Challenge

So while the real techie – Dom Derrien, can breath a little easier, the other – me, with my techie background, has to go out and market the crap out of Twetailer. But, I’m not really a marketing kind of guy. While I absolutely love demoing and presenting and evangelizing, I’m not particularly strong at finding the right people to get in front of. So, I need to find myself a marketing guru. But being an ultra-light start up (read “living of my wife and kids”), I need to find a marketing guru – preferably one shooting for the social networking sphere, who’s willing to drink the Kool-Aid. Fortunately, Marc Bienstock likes Kool-Aid.

Lesson Learned

Twetailer was conceived and originally targeted for techies like ourselves – cube dwellers. Which is fine, since we never planned on using the line “If only 1% of China…”. So demoing to techies was never a real problem, despite some minor usability issues. But in order to get to the next level, we had to demo to prospective partners, prospective CEOs, prospective Consumers and prospective Retailers. And the further away we got from the cube dwellers, the greater the usability issue became for those higher up in the org chart – tower dwellers. Thankfully, everyone got the true value of Twetailer’s service:  “Brokering Consumer Demand with local Retailers’ available Supply – via simple messages, for f(r)ee, or, Reverse Retailing”. But even our own accountant and lawyer turned on us with comments like “Can’t I just have one button to press? I’m not very comfortable with all this texting stuff. Hey, I have a great idea! How about an app for my Blackberry?”. Not bad for tower-dwellers, eh? 🙂

So now I think I understand. While I originally intended to service techie consumers, I needed non-techies to help me get that service to them. In other words, my techie solution had a non-techie dependency.

Time to Pivot

It pays to get out of the basement. Last April, I attended the Montreal venue for the Startup Lessons Learned Conference where among other gems, I was introduced to what Steve Blank calls Customer Development process and Eric Ries calls the The Pivot:

“Pivoting” is when you change a fundamental part of the business model. It can be as simple as recognizing that your product was priced incorrectly. It can be more complex if you find your target customer or users need to change or the feature set is wrong or you need to “repackage” a monolithic product into a family of products or you chose the wrong sales channel or your customer acquisition programs were ineffective.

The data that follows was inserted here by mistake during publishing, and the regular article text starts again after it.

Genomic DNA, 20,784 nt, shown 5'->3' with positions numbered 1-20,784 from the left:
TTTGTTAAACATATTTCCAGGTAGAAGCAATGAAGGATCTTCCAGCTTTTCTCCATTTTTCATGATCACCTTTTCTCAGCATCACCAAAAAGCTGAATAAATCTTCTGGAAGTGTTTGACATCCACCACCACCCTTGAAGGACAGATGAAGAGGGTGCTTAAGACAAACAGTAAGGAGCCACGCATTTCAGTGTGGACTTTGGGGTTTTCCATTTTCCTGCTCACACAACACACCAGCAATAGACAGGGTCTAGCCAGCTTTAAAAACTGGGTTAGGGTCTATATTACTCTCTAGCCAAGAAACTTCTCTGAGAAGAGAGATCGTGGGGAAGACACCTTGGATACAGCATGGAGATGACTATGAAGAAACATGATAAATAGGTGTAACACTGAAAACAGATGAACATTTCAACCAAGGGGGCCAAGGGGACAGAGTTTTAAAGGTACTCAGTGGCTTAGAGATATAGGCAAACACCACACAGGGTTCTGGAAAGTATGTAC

Modified Business Model

Originally, the fee plan was to charge both Consumer & Retailer a transaction fee similar to that of Amazon Flexible Payments Service fees (about 3%). But after speaking to several people, it became clear we couldn’t build a sustainable business like that. The common thought was the best idea is to solve a real business problem and charge money for it. So we’re going to charge a monthly subscription fee for registered Retailers. And because Marc felt Twetailer was too generalized and people needed a sense of urgency to use it, we’ve also introduced a Reseller distribution channel with our first one being targeted towards golfers & golf courses. (Congrats to Marc for being our first Reseller!) And to address usability issues, we’re offering a Managed Service for those non-techie Retailers out there.

Modified Development Roadmap

As much as I didn’t want to go down this route until there was actual income to pay for it, I seem to be in a Catch 22: If we don’t build it, they won’t come. If they don’t come, then I can’t afford to build it. So we re-prioritized some things & built it – an Android app targeted for the Golfer (Consumer) wanting to find a local Golf Course (Retailer). And since Twetailer is vertical agnostic, we’re making the app open source so other’s out there may be encouraged to built their own vertical, or, reseller market using our open application programming interface (API). Oh and by the way,  for those of you like my good buddy Rick Boretsky who think only techies have Android mobile devices, I encourage you to take a look a the First quarter 2010 information from The NPD Group’s Mobile Phone Track which reveals a shift in the smartphone market, as Android OS edged out Apple’s OS for the number-two position behind RIM.

Golf Pivot Videos

Please take a look at our pivot trilogy (less than 10 minutes) and let me know your thoughts. The first is intended to address our target audience with the second identifying their pain and the third illustrating our solution (for non-techies and techies alike).

Reflection

What do you think? Am I setting a bad precedence? Am I clouding my inability to market/sell my start up by throwing more code, time & energy at the problem, as opposed to, finding/solving the root-cause? Or, do you think this is a step in the right direction?